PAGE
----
Monday, January 03, 2005

Let's just throw money at the problem!

There is an essay by Jeffrey Sachs in Time Magazine dealing with the fact that those in poor countries suffer much greater from natural disasters than those in wealthy ones. His solution: more development dollars. He blames the developed world for not providing sufficient funding to impoverished nations. This is an obscenely simplistic argument. He makes the same point that I would expect to see in a first year undergraduate political science essay: "Currently, [U.S.] military spending outpaces our development aid by roughly 30 to 1. " Evil Americans, they sure are evil.

In 2002, the United States spend 3.4% of its GDP on military spending. That's a lot of money. Keep in mind, however, that the U.S. has by far the largest military in the world and is fighting the war on terror and helps to maintain peace in large parts of the world. How do other countries stack up? Countries, say, that receive development funding? Angola spends 3.7% of it's budget on military spending, Sri Lanka (to whom we are sending all that aid) 3.1%, India (again with the Tsunami aid) 2.3% (nukes cost $$) Pakistan 4.7% (ditto on the nukes), Ethiopia 5.2%, Yemen 7.1%, Burundi 7.6%, and Eritrea a whopping 23.5%!!! (all figures to SIPRI). Given the role of the U.S. military in the world, it is not a reasonable point of comparison. How do other nations spend? Canada spends 1.2% of GDP on the military, Australia, 1.9%, Germany 1.5%, and the relatively militaristic (by modern European standards) France 2.5% and England 2.4%... and they can afford it.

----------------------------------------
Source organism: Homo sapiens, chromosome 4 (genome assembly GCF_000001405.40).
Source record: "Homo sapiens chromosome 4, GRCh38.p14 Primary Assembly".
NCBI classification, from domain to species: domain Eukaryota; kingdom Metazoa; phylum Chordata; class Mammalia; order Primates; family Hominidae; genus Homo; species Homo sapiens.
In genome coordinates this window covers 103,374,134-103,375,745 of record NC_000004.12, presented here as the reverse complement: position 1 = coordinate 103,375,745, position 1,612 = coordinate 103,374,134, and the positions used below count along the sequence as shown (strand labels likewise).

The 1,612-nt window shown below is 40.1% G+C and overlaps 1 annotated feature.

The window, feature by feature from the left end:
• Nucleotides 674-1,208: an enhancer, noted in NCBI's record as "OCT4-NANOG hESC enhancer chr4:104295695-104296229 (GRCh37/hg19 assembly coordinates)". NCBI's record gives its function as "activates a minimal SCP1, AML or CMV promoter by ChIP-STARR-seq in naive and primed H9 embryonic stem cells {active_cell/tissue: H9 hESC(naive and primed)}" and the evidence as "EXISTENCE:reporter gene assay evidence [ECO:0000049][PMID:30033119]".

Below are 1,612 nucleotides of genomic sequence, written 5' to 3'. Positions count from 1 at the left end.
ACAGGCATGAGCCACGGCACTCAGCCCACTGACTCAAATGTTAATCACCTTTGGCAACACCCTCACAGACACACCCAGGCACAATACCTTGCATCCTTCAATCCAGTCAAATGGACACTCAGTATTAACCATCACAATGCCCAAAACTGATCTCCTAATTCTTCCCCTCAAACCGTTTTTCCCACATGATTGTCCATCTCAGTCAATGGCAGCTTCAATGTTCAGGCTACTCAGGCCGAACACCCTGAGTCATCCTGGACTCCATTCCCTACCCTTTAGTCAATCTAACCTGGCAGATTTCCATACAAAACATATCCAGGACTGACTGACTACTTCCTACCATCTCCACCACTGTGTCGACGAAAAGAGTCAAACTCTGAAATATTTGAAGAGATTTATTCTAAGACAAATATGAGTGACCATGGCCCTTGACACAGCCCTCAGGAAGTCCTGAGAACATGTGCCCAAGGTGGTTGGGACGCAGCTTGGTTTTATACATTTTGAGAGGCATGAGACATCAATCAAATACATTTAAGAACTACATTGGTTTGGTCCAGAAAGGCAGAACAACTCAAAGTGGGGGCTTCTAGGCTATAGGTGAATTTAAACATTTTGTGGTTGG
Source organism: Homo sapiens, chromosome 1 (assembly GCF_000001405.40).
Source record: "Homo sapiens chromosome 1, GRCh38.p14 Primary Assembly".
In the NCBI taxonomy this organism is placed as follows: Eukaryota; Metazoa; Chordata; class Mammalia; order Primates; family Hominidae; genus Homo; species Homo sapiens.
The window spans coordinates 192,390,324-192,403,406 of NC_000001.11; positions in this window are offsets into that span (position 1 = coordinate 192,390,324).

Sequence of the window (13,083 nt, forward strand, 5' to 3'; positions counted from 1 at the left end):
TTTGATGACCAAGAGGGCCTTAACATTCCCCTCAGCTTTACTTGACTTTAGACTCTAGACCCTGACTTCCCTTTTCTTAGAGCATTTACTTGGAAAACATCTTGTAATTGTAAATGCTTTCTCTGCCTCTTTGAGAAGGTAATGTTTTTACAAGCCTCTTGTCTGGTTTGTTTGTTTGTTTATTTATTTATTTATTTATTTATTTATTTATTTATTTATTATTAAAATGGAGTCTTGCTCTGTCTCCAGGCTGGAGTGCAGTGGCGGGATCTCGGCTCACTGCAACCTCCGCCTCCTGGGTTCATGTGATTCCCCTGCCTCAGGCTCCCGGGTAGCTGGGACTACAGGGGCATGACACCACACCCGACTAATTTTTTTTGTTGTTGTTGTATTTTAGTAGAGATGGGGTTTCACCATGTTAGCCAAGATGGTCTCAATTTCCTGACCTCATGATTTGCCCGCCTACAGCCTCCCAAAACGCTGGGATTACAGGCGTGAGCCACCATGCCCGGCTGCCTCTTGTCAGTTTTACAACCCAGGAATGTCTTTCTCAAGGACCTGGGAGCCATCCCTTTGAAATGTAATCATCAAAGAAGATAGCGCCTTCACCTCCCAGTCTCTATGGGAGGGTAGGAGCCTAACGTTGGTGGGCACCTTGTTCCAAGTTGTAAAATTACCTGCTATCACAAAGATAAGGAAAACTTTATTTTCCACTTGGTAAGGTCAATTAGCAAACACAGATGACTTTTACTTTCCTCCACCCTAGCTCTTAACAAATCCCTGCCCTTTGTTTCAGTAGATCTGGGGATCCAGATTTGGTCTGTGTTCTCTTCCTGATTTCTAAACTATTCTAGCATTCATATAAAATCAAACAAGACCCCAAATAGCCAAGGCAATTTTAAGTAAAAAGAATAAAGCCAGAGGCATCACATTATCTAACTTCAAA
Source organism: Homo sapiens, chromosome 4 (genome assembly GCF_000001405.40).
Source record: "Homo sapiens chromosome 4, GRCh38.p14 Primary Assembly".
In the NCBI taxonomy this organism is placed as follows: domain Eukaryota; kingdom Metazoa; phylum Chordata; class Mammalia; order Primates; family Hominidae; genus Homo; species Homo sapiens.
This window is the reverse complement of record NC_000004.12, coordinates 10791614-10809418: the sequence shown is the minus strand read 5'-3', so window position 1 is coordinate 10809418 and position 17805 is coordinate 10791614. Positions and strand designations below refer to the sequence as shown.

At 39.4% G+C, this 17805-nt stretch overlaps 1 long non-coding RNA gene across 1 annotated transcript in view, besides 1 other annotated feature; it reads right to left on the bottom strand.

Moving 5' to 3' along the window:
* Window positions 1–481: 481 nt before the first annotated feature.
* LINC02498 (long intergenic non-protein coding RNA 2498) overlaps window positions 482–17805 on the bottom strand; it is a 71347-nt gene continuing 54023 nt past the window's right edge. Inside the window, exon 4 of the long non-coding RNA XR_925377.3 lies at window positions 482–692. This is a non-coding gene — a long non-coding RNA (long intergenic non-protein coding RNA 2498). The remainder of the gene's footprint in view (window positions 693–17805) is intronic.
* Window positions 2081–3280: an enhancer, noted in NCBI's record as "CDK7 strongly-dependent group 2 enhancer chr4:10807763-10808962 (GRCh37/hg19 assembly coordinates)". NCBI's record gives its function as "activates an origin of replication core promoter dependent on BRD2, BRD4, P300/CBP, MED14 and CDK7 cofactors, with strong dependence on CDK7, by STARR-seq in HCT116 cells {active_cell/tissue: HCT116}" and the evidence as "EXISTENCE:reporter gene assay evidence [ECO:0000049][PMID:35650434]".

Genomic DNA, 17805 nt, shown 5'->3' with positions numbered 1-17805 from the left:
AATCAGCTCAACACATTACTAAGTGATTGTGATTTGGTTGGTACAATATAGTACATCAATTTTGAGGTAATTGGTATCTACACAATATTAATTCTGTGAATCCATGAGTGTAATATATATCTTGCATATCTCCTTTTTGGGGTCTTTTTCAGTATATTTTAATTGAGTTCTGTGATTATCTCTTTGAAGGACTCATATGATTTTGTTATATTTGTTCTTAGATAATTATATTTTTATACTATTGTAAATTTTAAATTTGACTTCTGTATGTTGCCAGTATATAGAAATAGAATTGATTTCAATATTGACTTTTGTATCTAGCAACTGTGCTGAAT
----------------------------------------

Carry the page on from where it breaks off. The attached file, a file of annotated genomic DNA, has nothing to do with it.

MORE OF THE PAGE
I happen to be sympathetic to the idea that wealthy countries should be spending more on development aid, but it needs to go to countries that aren't already wasting money on vast military budgets. And, ultimately, development aid is not the answer. No amount of aid could have prepared these countries to protect their citizens against the kind of devastation caused by the tsunami. For that, these nations need to turn their economies around so that they are equipped to respond to the needs of their citizens. This requires political, as well as economic, reforms.

Sachs mentions the fact that millions die unnecessarily each year due to malaria, a fact that can be remedied in part with the use of mosquito nets. What he failed to mention is that a number of African countries continue to impose high tariffs on bed nets, thus making them unaffordable to the average citizen. While some have committed to getting rid of these tariffs as part of the Roll Back Malaria project, the fact that they exist in the first place says a lot about the governments in those countries.

Keeping large parts of Africa and Asia on welfare is not the solution. We need to help these countries to build their ecomomies through trade, not just toss more money at them year after year. We have been doing that since independence and it hasn't solved anything. Nations, like people, need to become self-reliant if they want any hope of a decent future. There are definitely things that wealthy countries could do: encourage freer trade, get rid of agricultural subsidies that have helped to destroy agrarian economies -- especially in Africa, and reward countries that show a real commitment to improving the lives of their citizens. But if we want real change, poor countries are going to have to do a lot of work themselves. It is easy to fall into the mindset that they are so poor and we are so rich, so it is all our fault. Besides not being true, it doesn't solve anything.

1 comment:

ciclouseau said...

All the western countries are bending over backwards to outspend each other for the relief efforts. So much that President Bush has urged citizens to donate privately, now that the government is "only" in second place in the relief efforts after Japan dropped its $500 million.

Let's see how fast we can throw money at the problem! It's a competition!!

Meanwhile, India is turning down aid.